General Larry Spencer: A 44 year journey from one stripe to 4 stars

Eric Dehm
February 22, 2019 - 11:29 am

U.S. Air Force photo/Michael J. Pausic

Here are some of the important and/or interesting things that happened in America in 1971: The Baltimore Colts beat the Cowboys in Super Bowl V, Walt Disney World opened, the first E-mail was sent, and a young man from Washington D.C. named Larry Spencer enlisted in the United States Air Force. 

Spencer had no way of knowing it then, but his Air Force career would become the stuff of legends. If that seems like hyperbole, consider that when Spencer retired the Air Force named not one, but two awards for him, "The Air Force General Larry Spencer Innovation Award" and "The Air Force General Larry Spencer Special Acts and Services Award". 

Airman Spencer, with one solitary stripe on his arm in '71, would rise to the greatest heights possible in a 44-year career that ended with four stars on his shoulders. While you might assume that someone who accomplished so much had his eyes on the prize from the start, Spencer says that's not the case.

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"I just tried to work hard and do the best I could," Spencer says of his early days in service. "I never plotted out anything, I never had any grand plans. Never, in my wildest dreams, did I think I'd be an officer let alone a four-star. So I just took one job at a time, did the best I could and just sort of bloomed where I was planted." 

DOD Photo by Mass Communication Specialist 1st Class Daniel Hinton

Spencer completed his degree and headed off to Officer's Training School in 1980 where he would be named the Distinguished Graduate for his class. In 2004 he earned his first star, and in 2012 put on his fourth. Spencer says attaining the rank of General held a special meaning to him. 

"When I joined the Air Force in 1971 there had never been an African-American four-star at all," Spencer says. "Had not been a female four-star. By the way, now in 2019 there still haven't been very many. There's been eight African-American four-stars, think about that, since 1947 when the Air Force was stood up."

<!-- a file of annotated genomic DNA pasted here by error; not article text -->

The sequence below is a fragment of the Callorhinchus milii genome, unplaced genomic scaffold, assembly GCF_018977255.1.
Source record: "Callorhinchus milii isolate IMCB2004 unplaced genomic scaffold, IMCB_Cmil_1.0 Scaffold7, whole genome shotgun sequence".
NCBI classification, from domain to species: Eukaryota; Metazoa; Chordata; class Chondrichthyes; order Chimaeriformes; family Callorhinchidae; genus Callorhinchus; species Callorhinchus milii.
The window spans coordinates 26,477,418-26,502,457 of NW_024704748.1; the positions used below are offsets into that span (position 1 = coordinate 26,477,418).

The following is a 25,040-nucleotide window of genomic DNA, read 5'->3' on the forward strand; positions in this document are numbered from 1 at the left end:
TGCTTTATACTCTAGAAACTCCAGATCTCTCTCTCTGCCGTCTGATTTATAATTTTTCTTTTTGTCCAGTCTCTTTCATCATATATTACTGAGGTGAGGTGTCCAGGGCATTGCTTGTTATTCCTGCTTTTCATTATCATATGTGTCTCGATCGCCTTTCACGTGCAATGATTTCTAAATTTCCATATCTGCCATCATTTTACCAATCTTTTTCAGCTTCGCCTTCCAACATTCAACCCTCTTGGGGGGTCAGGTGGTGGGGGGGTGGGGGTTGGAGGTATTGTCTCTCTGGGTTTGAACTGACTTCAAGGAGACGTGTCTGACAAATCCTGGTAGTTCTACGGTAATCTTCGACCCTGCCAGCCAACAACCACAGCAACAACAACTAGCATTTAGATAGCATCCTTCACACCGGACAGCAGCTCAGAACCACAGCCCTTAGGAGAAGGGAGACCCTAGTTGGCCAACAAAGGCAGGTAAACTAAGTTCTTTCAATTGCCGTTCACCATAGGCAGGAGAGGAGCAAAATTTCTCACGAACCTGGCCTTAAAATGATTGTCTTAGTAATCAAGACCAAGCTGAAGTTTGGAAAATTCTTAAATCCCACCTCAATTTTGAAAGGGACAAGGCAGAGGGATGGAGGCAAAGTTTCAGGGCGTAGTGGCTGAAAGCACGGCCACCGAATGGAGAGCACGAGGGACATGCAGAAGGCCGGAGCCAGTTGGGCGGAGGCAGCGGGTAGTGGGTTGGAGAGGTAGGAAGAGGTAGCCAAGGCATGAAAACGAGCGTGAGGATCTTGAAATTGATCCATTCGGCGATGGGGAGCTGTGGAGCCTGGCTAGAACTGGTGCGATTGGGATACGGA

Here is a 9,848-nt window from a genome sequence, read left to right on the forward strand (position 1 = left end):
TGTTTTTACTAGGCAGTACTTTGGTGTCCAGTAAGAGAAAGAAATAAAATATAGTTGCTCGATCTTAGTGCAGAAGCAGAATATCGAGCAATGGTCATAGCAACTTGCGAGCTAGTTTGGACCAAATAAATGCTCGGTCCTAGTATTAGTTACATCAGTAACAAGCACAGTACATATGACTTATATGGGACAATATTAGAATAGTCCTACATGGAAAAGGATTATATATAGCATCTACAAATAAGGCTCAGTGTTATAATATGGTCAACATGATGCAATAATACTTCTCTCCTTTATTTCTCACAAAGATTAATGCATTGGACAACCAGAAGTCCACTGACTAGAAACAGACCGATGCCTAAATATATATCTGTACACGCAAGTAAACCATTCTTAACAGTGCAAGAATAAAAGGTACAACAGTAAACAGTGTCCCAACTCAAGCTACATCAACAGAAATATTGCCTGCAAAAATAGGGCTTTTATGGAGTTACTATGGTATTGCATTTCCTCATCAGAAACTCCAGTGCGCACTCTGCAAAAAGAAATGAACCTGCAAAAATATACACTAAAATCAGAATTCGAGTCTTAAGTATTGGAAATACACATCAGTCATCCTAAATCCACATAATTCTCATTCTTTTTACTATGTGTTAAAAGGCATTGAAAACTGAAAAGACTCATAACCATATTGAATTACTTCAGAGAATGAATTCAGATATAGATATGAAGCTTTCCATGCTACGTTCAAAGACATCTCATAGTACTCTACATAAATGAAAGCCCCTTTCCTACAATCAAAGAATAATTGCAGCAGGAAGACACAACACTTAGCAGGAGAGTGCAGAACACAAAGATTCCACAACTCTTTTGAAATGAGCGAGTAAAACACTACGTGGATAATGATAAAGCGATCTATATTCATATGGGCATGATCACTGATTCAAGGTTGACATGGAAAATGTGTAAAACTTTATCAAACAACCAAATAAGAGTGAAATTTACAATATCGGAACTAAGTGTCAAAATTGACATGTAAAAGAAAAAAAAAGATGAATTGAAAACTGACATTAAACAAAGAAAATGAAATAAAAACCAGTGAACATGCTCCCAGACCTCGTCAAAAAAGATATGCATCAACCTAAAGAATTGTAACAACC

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While eight is better than zero, it's a number Spencer would like to see increase, and he believes it will. Having seen so much progress in regards to women and minorities in service during his four-plus decades in service, Spencer is confident that the Air Force will continue to head in the right direction. 

US Air Force photo by Bud Hancock

"It's still a challenge, as it is with any industry," Spencer says of increasing diversity in leadership. "One of the things I like about the military, and the Air Force in particular, is they tend to judge you on your potential, and your performance, and your professionalism in how you do your job. And I have found if you're good at your job, good things will happen. I think we've come a long way. Do I think we have more work to do? Absolutely, but I would recommend the military or the Air Force to anybody."

In fact, recommending the Air Force to people while working to make it stronger and better is Spencer's current job. Since 2015, the same year he retired, he has served as President of the Air Force Association, a 100,000-plus member organization that advocates, educates and supports on behalf of the Air Force.

Apparently, those 44 years in uniform simply weren't enough, as Spencer says he will continue to serve the military and veteran communities for as long as he can.

You can hear the full interview with General Larry Spencer below.

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